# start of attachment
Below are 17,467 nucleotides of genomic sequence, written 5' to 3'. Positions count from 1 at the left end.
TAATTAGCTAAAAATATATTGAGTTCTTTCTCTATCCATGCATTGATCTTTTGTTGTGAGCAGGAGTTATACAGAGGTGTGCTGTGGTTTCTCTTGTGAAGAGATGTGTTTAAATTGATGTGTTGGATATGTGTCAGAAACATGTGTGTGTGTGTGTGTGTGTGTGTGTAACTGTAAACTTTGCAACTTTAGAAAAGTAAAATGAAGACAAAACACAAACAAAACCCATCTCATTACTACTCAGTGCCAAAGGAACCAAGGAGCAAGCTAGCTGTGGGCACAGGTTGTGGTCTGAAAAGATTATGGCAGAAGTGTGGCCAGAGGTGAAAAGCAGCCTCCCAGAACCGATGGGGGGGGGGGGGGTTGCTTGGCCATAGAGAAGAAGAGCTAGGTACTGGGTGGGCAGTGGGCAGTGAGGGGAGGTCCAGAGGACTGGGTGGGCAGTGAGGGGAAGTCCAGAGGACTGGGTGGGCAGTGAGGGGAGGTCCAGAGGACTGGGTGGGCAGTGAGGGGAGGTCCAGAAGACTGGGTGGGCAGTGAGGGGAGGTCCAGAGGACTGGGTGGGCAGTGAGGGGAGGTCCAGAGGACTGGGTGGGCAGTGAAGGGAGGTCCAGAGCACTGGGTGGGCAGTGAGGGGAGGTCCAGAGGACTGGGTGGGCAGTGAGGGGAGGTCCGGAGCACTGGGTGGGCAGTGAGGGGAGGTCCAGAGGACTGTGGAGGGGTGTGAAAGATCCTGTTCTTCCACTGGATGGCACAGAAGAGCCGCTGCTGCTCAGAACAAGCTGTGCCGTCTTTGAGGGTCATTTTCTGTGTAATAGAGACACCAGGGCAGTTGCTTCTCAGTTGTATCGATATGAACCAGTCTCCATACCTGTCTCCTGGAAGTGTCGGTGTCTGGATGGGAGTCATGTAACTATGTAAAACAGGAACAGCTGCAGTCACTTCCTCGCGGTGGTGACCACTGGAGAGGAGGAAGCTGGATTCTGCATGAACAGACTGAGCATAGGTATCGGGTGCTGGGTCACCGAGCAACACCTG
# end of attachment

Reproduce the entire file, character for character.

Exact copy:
Below are 17,467 nucleotides of genomic sequence, written 5' to 3'. Positions count from 1 at the left end.
TAATTAGCTAAAAATATATTGAGTTCTTTCTCTATCCATGCATTGATCTTTTGTTGTGAGCAGGAGTTATACAGAGGTGTGCTGTGGTTTCTCTTGTGAAGAGATGTGTTTAAATTGATGTGTTGGATATGTGTCAGAAACATGTGTGTGTGTGTGTGTGTGTGTGTGTAACTGTAAACTTTGCAACTTTAGAAAAGTAAAATGAAGACAAAACACAAACAAAACCCATCTCATTACTACTCAGTGCCAAAGGAACCAAGGAGCAAGCTAGCTGTGGGCACAGGTTGTGGTCTGAAAAGATTATGGCAGAAGTGTGGCCAGAGGTGAAAAGCAGCCTCCCAGAACCGATGGGGGGGGGGGGGGTTGCTTGGCCATAGAGAAGAAGAGCTAGGTACTGGGTGGGCAGTGGGCAGTGAGGGGAGGTCCAGAGGACTGGGTGGGCAGTGAGGGGAAGTCCAGAGGACTGGGTGGGCAGTGAGGGGAGGTCCAGAGGACTGGGTGGGCAGTGAGGGGAGGTCCAGAAGACTGGGTGGGCAGTGAGGGGAGGTCCAGAGGACTGGGTGGGCAGTGAGGGGAGGTCCAGAGGACTGGGTGGGCAGTGAAGGGAGGTCCAGAGCACTGGGTGGGCAGTGAGGGGAGGTCCAGAGGACTGGGTGGGCAGTGAGGGGAGGTCCGGAGCACTGGGTGGGCAGTGAGGGGAGGTCCAGAGGACTGTGGAGGGGTGTGAAAGATCCTGTTCTTCCACTGGATGGCACAGAAGAGCCGCTGCTGCTCAGAACAAGCTGTGCCGTCTTTGAGGGTCATTTTCTGTGTAATAGAGACACCAGGGCAGTTGCTTCTCAGTTGTATCGATATGAACCAGTCTCCATACCTGTCTCCTGGAAGTGTCGGTGTCTGGATGGGAGTCATGTAACTATGTAAAACAGGAACAGCTGCAGTCACTTCCTCGCGGTGGTGACCACTGGAGAGGAGGAAGCTGGATTCTGCATGAACAGACTGAGCATAGGTATCGGGTGCTGGGTCACCGAGCAACACCTG